Bill Gates' Million-Dollar Garage -- Tale Of Irked Neighbors, Construction Glitches
MEDINA - One million dollars for a garage?
Yes, if your name is Bill Gates and you're building a house maybe worth $35 million.
The garage for the home Gates is building on the Medina shoreline is shown at 105 feet long and 56 feet wide in drawings, and is valued at $1.1 million in an inspection report filed with the city.
Why so much for a garage? It might have to do with its arching concrete entrance sunk into a hillside so that it resembles one of the tunnels dug for Interstate 90 through the Mount Baker Ridge.
Or maybe it has to do with the costs of including an exhaust system and skylights and then covering the whole thing with dirt. And changes add up - a cistern was noted as costing more than $60,000.
Or it might just be the size. Neighbors who've been inside compare it to a basketball court.
Take their word for it. Chances are the closest most curiosity-seekers will get to this or any other part of the home is a glimpse from Lake Washington.
From that vantage point, the house, under construction for about three years, appears as a huge gash on the shoreline about a mile south of the Evergreen Point Floating Bridge.
Describing it as a "house" is stretching things a bit. What's there now is mostly a level area near the shore, a series of enormous retaining walls, and the garage. Eventually, the house, which will be more like a series of pavilions, is to be built in front of the retaining walls and mostly underground.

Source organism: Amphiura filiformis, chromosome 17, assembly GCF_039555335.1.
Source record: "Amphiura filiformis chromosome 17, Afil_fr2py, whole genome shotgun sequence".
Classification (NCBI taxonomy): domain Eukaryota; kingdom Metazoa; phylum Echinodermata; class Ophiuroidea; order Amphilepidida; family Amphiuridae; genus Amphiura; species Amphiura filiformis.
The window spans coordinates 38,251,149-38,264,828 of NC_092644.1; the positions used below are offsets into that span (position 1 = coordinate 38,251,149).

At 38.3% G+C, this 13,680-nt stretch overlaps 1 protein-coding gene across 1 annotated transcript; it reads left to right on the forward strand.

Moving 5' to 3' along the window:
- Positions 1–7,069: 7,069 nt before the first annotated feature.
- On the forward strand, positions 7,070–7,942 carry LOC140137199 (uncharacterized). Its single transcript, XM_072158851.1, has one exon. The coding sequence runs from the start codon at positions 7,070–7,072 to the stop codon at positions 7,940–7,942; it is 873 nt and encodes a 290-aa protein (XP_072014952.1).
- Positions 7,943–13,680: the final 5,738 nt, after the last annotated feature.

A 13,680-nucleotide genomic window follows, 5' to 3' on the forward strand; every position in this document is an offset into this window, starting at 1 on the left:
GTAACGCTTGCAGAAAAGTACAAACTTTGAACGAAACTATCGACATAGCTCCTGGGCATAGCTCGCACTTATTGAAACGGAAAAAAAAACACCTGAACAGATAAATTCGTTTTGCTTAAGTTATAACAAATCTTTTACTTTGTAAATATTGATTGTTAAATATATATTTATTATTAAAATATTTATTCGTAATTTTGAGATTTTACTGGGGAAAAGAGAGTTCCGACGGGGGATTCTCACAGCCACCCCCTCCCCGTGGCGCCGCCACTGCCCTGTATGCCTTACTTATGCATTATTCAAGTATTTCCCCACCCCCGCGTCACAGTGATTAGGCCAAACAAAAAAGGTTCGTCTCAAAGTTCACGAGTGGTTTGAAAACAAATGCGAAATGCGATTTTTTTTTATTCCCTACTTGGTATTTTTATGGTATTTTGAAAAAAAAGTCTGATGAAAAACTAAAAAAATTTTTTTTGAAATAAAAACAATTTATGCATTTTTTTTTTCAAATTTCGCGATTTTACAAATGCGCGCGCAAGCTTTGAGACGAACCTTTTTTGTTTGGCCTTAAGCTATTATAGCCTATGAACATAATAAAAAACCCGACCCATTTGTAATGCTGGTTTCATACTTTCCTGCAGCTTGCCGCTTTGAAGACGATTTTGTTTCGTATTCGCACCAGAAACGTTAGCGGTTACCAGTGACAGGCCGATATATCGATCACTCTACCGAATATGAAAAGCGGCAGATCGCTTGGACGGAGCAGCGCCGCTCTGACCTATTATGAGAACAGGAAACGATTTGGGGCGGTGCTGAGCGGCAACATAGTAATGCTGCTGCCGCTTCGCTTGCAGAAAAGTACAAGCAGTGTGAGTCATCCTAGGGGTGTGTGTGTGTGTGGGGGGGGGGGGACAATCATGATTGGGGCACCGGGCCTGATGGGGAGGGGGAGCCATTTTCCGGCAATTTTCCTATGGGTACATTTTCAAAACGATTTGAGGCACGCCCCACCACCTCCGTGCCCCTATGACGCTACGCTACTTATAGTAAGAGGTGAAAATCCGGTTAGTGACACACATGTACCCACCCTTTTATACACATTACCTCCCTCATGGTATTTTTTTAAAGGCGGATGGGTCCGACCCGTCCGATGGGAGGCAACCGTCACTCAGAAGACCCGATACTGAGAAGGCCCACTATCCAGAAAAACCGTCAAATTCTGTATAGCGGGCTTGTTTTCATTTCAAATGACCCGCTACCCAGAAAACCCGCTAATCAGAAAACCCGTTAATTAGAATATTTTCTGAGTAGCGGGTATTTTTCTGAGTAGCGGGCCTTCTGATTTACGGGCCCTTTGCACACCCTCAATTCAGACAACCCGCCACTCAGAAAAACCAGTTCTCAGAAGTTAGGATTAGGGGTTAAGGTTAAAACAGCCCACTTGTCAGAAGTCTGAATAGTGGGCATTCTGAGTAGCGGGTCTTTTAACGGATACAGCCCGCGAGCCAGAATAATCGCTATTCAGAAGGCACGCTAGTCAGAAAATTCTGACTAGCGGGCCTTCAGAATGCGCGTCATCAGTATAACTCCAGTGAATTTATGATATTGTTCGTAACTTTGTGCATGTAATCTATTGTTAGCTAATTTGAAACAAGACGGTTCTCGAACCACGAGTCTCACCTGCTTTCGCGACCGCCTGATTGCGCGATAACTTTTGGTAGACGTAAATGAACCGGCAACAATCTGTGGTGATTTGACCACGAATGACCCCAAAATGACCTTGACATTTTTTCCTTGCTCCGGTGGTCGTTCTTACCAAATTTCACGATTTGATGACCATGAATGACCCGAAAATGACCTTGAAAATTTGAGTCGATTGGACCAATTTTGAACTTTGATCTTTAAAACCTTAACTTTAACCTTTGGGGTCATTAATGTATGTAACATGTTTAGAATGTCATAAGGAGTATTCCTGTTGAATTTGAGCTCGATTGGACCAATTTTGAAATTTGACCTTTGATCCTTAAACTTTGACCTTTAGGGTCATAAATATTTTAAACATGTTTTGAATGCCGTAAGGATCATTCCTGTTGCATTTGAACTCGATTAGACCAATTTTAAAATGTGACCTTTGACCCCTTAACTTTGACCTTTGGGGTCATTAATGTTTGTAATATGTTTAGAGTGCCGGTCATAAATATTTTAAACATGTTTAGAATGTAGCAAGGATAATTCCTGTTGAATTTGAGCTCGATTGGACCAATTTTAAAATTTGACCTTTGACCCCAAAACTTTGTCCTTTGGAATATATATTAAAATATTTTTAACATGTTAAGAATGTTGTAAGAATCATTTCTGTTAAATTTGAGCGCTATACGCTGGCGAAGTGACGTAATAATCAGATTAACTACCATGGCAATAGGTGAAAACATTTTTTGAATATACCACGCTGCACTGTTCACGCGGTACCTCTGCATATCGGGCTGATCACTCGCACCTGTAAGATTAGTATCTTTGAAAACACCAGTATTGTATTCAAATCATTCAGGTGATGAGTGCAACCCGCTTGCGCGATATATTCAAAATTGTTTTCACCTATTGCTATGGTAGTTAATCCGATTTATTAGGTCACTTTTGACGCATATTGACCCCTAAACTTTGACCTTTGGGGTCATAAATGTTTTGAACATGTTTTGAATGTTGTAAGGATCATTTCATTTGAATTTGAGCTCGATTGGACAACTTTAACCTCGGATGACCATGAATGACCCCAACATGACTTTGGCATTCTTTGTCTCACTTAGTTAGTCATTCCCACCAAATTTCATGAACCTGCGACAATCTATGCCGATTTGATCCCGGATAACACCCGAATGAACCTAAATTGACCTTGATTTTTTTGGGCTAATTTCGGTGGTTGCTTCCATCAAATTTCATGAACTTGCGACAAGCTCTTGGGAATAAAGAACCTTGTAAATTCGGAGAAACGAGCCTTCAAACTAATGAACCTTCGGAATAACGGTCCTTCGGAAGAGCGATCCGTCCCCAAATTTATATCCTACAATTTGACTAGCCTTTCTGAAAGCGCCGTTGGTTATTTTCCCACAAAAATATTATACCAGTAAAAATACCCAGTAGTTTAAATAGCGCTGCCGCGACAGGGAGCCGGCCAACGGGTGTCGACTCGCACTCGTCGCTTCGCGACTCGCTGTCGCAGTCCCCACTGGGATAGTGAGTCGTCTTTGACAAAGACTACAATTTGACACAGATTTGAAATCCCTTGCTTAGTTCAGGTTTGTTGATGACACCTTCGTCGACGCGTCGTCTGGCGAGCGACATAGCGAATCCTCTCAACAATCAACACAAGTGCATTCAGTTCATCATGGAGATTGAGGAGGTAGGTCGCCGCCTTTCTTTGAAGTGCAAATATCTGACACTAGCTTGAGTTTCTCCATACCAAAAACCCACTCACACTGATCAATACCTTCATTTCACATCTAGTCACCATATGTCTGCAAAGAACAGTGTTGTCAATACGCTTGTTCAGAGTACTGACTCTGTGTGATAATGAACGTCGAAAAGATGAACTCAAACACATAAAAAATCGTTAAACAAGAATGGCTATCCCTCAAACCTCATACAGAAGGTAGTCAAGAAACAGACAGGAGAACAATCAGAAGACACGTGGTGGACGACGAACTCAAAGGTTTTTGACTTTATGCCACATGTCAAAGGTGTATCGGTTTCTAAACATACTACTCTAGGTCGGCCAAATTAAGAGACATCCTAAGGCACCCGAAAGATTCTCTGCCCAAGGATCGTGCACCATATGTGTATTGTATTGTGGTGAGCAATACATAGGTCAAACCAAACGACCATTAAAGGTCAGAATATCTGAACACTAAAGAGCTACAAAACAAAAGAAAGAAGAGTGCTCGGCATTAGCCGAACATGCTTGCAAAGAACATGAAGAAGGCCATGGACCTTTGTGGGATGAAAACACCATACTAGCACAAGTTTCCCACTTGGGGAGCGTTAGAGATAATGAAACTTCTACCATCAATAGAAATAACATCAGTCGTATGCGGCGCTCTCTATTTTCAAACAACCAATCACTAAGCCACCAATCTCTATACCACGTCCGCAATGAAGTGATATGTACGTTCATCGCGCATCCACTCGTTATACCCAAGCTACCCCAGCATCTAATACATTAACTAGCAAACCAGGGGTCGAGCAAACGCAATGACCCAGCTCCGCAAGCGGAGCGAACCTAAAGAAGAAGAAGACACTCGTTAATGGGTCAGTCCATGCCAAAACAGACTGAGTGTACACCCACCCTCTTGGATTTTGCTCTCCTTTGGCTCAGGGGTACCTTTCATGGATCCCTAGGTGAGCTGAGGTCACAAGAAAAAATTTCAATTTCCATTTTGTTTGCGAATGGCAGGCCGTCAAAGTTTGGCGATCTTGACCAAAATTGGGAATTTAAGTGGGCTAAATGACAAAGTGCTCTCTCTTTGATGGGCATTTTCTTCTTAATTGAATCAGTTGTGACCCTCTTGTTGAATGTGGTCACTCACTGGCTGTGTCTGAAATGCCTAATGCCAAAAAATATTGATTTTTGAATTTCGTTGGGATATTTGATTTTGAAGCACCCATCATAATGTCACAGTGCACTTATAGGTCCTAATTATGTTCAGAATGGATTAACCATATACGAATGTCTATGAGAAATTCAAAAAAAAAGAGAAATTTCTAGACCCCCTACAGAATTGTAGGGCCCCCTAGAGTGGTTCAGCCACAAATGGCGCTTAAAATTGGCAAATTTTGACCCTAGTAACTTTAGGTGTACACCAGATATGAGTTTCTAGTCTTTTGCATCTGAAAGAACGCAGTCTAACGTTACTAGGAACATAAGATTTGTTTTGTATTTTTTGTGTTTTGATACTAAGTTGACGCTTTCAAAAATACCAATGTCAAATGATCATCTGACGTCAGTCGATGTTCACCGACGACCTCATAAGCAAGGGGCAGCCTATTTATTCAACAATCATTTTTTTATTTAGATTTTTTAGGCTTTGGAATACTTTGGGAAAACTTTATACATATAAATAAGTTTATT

There's no question curiosity abounds about the Microsoft billionaire's abode.
"It's extremely popular," says Capt. Chris Toney, a Kirkland tour-boat operator who will begin offering cruises past the site May 1 for the second summer. "As a matter of fact, the boat leans to that side because everybody crushes over to see it."
A signboard on Northeast 18th Street lists a two-week work schedule. The signboard was put there to keep neighbors up to speed on construction details. This week it tells how the swimming pool is being built.
But beyond that, no one has much to say about how work is progressing or when the house will be completed.
Papers on file with the city run to thousands of pages, however, and indicate the house is now proceeding in its full scope, with an estuary, caretaker's residence, theater, pool and nanny's quarters. (Gates announced his engagement only this year, but apparently was exercising his full foresight in planning the house.)
Specifications show a level of detail that's nearly incomprehensible for most homeowners, even giving such details as what grade of sandpaper (No. 120) will be used on exposed wood.
The filings suggest there have been tense relations with neighbors, and building techniques that didn't work as expected.
While Medina's city manager, Joyce Papke, has publicly thanked Gates and crews from the builder, Sellen Construction, for help in recovering from a January windstorm, some neighbors have not been so pleased.
Sigrid Guyton, who's also a Medina City Council member, says she remains bitter about her famous neighbor.
"This was our dream home," she says of her own house. "It's been desecrated," she said last week. "My reaction is one of nausea. His privacy can go to hell. He already zips in and out of here in his little cigarette boat."
The construction itself also seems to have had some problems.
In November 1990, delays in issuing a shoring permit to hold up embankments were estimated as costing $2,000 a day.
By October 1991, work under way on a driveway turnaround was delayed by problems with the earth-anchoring system. By March 1992, shoring costs alone had reached $1.056 million, permits indicate.
One neighbor expressed what's probably a common feeling.
"Basically, we wish them well and Godspeed," she said. "We just want to get through it."
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